How to recover insights and inspiration after an A/B test fails
No one hits 100% of the shots they take. What matters is your ability to adjust your stance, learn the best way to move about the court, and ultimately improve your game moving forward.
The same is true with conversion rate optimization (CRO). Too often teams are worried about their win rates and quickly move past a “losing” test without digging in to understand the “why” behind the test. Why did our customers not respond to the new change on the site? Why was our initial intuition off the mark?
Keep reading to understand how you can explore why an A/B test lost, so you can learn and iterate, ultimately improving your customer experience and driving up orders and revenue.
Capture supporting analytics data
A robust set of analytics data will let you know “what” happened. You may understand:
- if customers interacted with and signed up for an email list.
- If customers used the new module you added.
- And most importantly, if more customers purchased (or existing customers purchased more)
A well designed A/B test will plan for the losing scenario. It will include enough supporting metrics to be able to identify what customer behaviors changed at the place of the change, as well actions in proximity to the change and throughout the rest of the customer journey.
From this “what,” you can begin to infer the “why.” When you see a decrease in orders and fewer visitors using the navigation after adding a carousel to the homepage, you may infer that the new carousel drove their attention to products that were less relevant. However, your understanding and storytelling about the A/B test can only go so far based on analytics and UX expertise alone.
Visualize customer behavior
For most tests we run at Experiment Zone, we set up click tracking and heatmaps using tools like Hotjar and CrazyEgg. With these lightweight tools, we can observe whether visitor behavior changed on the test variant compared to the control. We are also able to see whether or not visitors were scrolling far enough down to even see the changes that were made.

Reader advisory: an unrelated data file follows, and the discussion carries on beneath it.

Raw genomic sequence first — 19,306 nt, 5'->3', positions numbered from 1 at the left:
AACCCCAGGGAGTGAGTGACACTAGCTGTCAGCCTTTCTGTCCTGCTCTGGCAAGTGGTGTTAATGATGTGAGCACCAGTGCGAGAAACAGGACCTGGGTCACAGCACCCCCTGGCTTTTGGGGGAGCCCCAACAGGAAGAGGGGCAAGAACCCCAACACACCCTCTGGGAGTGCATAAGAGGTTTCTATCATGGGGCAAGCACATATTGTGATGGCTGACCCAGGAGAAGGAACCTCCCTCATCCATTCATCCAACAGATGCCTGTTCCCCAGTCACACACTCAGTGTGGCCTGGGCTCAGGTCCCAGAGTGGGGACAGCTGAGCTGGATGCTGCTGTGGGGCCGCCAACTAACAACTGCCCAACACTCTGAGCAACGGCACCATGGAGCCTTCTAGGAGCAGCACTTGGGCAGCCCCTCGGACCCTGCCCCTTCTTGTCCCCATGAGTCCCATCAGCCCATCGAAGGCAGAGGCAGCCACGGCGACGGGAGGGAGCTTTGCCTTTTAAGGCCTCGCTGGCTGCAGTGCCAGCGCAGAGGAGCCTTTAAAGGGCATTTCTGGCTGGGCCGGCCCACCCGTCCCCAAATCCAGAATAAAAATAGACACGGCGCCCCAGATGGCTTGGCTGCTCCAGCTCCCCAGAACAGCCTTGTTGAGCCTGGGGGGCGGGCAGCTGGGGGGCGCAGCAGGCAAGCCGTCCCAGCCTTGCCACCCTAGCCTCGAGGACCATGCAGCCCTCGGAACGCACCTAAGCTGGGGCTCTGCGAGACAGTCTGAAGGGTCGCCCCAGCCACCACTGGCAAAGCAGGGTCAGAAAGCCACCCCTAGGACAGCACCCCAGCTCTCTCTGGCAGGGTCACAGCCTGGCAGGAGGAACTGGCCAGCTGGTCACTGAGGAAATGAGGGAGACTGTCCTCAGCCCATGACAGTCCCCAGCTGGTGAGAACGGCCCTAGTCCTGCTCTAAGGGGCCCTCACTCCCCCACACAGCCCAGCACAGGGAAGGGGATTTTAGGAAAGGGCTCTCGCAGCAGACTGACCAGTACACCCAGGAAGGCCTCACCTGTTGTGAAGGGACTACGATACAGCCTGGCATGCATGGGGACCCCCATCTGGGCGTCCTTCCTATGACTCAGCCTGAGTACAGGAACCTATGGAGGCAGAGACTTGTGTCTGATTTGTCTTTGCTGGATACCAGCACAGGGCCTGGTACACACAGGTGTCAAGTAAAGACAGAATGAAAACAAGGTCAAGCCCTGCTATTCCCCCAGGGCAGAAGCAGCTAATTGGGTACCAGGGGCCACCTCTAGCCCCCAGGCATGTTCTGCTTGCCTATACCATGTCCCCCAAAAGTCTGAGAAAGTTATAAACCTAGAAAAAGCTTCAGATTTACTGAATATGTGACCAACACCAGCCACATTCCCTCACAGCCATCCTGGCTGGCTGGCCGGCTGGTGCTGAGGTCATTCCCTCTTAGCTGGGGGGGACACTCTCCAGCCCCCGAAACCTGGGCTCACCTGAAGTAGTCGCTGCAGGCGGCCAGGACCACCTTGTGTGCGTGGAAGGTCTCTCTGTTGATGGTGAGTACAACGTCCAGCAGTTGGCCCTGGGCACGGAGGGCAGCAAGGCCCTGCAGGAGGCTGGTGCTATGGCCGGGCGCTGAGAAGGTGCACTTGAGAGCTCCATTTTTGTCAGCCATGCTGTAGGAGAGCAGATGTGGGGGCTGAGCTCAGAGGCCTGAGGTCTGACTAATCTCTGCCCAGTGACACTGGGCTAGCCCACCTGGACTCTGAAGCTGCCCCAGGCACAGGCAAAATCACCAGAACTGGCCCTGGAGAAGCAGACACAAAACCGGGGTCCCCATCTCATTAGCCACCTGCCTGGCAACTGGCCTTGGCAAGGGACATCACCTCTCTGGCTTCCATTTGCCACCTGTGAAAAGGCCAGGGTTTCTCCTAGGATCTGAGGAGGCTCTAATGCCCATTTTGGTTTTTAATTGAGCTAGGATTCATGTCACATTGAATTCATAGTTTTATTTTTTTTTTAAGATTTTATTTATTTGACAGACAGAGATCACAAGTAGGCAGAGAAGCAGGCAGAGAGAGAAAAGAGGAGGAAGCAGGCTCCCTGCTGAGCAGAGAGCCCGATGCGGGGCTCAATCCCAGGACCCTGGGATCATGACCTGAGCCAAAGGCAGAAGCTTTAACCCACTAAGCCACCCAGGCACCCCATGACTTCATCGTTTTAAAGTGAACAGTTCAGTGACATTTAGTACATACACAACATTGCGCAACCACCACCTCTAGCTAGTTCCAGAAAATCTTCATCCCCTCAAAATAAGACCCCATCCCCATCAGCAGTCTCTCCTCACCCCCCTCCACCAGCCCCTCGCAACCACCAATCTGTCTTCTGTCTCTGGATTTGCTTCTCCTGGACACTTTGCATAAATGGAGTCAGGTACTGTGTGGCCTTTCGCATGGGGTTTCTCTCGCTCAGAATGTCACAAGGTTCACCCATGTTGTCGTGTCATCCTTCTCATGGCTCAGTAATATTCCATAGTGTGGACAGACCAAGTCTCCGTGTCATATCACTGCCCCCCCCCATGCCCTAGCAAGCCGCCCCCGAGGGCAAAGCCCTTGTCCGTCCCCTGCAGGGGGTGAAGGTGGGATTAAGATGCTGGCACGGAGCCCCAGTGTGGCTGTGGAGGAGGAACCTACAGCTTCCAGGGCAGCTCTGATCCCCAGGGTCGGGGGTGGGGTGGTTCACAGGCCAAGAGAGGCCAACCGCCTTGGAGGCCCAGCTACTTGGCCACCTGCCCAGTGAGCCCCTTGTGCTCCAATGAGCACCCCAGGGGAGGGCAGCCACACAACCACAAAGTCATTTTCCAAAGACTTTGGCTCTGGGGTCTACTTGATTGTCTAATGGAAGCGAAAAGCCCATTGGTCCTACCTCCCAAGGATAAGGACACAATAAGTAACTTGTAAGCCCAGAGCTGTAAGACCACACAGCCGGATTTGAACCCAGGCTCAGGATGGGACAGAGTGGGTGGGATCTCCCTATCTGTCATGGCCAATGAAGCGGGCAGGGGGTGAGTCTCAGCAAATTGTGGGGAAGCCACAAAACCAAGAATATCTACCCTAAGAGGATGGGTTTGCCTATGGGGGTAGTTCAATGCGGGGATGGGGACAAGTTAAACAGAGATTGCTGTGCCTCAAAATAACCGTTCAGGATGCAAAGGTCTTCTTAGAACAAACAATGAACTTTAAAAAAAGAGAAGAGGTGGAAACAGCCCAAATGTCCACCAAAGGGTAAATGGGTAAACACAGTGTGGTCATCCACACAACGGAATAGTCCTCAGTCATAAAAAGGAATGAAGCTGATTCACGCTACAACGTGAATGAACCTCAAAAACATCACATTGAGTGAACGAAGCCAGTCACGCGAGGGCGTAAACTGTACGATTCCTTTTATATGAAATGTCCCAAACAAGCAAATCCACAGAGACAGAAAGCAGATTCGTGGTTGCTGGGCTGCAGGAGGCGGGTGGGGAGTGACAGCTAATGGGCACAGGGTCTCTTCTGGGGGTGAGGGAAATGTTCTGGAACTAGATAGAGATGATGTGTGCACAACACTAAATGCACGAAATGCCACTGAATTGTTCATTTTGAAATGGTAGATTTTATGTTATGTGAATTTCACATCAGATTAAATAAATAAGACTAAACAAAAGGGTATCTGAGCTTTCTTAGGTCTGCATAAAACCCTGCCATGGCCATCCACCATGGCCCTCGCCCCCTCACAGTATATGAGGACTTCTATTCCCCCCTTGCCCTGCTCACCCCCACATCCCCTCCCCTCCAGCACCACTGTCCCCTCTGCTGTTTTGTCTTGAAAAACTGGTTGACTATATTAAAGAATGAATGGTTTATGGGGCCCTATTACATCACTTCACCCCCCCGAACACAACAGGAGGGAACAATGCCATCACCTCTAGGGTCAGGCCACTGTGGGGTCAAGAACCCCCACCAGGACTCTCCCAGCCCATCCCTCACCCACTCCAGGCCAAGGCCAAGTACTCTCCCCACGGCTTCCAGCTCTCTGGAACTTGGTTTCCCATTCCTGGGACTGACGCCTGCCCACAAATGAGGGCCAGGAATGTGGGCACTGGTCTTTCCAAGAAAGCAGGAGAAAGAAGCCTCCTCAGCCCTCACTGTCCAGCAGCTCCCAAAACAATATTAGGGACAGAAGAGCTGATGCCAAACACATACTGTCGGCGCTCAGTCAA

Catch customers in context
Sometimes you’ll realize that there’s some additional context you need to understand the analytics or click tracking data you are capturing in a test. You may want to know whether visitors notice the new elements on the page or why they decide to leave a particular page.
You may consider doing a survey to ask them what they are doing and why. Why are you leaving checkout? What questions do you have about this product? You can target specific pages to ask questions by using an intercept survey tool like Hotjar or Ethnio.
Run a usability study
Sometimes the only way to be sure what’s causing the outcome of an A/B test is to observe the behavior of visitors in a usability study. A usability study makes sure that a product or page is built to be convenient to use and easy to figure out.
To start, you construct a scenario and tasks to reflect the expected user journey on the site. You can send 5 participants to the control variant and 5 participants to the test variant. Ask participants to think aloud and explain what they are noticing and what might be confusing. While participants are working, make sure to observe their body language, facial expressions, and emotions to identify what is confusing and what pain points they have with the experiment variant and control.
Want to know how we do this? Check out our series: Get More Bang for Your Buck with the Latest, Low-Cost Remote Research Tools.
The qualitative data from a survey or from a usability study can answer why customers do what they do. By complementing your A/B with qualitative research, you can triangulate the “what” and the “why” to have a more complete understanding of the test results. Complementary quantitative data from A/B testing and qualitative data from UX testing provides a more complete data set for better decision making.
As a bonus, you may get some additional inspiration from your customers on what to do or test next! So don’t be discouraged by a losing A/B test – instead, lean in and understand what happened and what you can do in future tests.